And we build all of this infrastructure with public money (possibly deficit spending) because, for a number of reasons – from the unsustainability of growth on the roads, to the finite nature of the world’s oil supply, to tackling climate change – it’s imperative that we encourage people out of their cars and onto our trains and trams. Public transport is a natural monopoly; it’s not something we can leave up to the wondrous “free market”. As the last thirty years have demonstrated. So we fund it through our taxes, as an important public service.anonymouslefty
And there’s no need to punish the poorest Victorians, concession-card holders, in order to do it.
Tuesday, September 28, 2010
at 12:05 AM
Wednesday, September 15, 2010
I think we should make public transport free. This has worked wonders in a number of European cities where the use of P/T increased 10 fold and big savings were made on maintaining roads as people were leaving their cars at home. For this idea to work in Canberra, to start with we would need adequate services for commuters to work and school (as a resident of West Belconnen I think the ACTION service is appalling).bytetime commenting on Canberra2030.org.au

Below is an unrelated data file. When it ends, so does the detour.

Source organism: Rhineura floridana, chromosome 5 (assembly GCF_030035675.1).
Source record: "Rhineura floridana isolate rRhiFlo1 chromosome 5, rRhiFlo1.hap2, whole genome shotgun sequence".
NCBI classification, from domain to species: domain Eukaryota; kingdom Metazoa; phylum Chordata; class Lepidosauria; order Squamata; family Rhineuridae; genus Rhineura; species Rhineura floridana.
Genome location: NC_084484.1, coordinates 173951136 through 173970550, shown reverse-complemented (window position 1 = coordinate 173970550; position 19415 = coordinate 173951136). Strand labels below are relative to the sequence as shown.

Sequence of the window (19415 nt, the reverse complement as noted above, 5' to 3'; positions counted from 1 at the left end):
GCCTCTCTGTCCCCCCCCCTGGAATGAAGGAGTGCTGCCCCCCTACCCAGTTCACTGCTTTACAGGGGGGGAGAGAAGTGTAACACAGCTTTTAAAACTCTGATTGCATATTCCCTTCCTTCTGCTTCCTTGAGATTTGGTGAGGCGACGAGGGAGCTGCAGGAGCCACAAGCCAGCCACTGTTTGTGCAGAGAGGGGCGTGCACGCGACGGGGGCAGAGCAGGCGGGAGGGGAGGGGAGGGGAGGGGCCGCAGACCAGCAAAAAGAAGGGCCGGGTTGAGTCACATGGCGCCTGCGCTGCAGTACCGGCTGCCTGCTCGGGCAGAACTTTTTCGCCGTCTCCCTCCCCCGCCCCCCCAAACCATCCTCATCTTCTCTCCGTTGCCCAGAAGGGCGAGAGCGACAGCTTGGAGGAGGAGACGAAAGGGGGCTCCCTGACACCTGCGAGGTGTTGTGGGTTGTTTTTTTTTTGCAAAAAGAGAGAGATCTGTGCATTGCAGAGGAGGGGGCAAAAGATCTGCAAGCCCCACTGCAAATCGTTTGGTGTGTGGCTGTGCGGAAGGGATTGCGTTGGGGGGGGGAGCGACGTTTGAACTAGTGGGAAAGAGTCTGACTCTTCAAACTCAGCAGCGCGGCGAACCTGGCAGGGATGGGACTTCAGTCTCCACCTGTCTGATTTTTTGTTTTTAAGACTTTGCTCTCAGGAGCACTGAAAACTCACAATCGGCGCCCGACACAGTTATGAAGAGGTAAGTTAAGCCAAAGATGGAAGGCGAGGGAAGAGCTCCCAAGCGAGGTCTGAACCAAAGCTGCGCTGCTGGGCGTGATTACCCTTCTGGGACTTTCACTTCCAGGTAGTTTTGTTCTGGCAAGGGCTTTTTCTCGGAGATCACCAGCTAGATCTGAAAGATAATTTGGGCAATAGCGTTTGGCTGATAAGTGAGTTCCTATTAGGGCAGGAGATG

How could you pay for this? There would be savings on road maintenance and less necessity for building new roads. Raising rates to cover the shortfall would also be a motivator, as people know that they are already paying for the service.
at 2:32 AM
Friday, September 10, 2010
Yes, man-made climate change denial is about politics, but it’s more pragmatic than ideological. The politics have been shaped around the demands of industrial lobby groups, which happen, in many cases, to fund those who articulate them. Right-wingers are making monkeys of themselves over climate change not just because their beliefs take precedence over the evidence, but also because their interests take precedence over their beliefs. George Monbiot
at 11:10 AM
Wednesday, September 8, 2010
TRAM travel between Adelaide's Entertainment Centre and the city will always be free, the South Australian government says.
Premier Mike Rann says the service has been a "terrific success'' since it started carrying passengers in March.
The government had planned to offer free travel for just six months on the $100 million extension, which runs from the western end of the city's North Terrace to the Entertainment Centre.
The new service was inspiring more people to use public transport, the premier said at Sunday's official opening of the route.
at 11:57 PM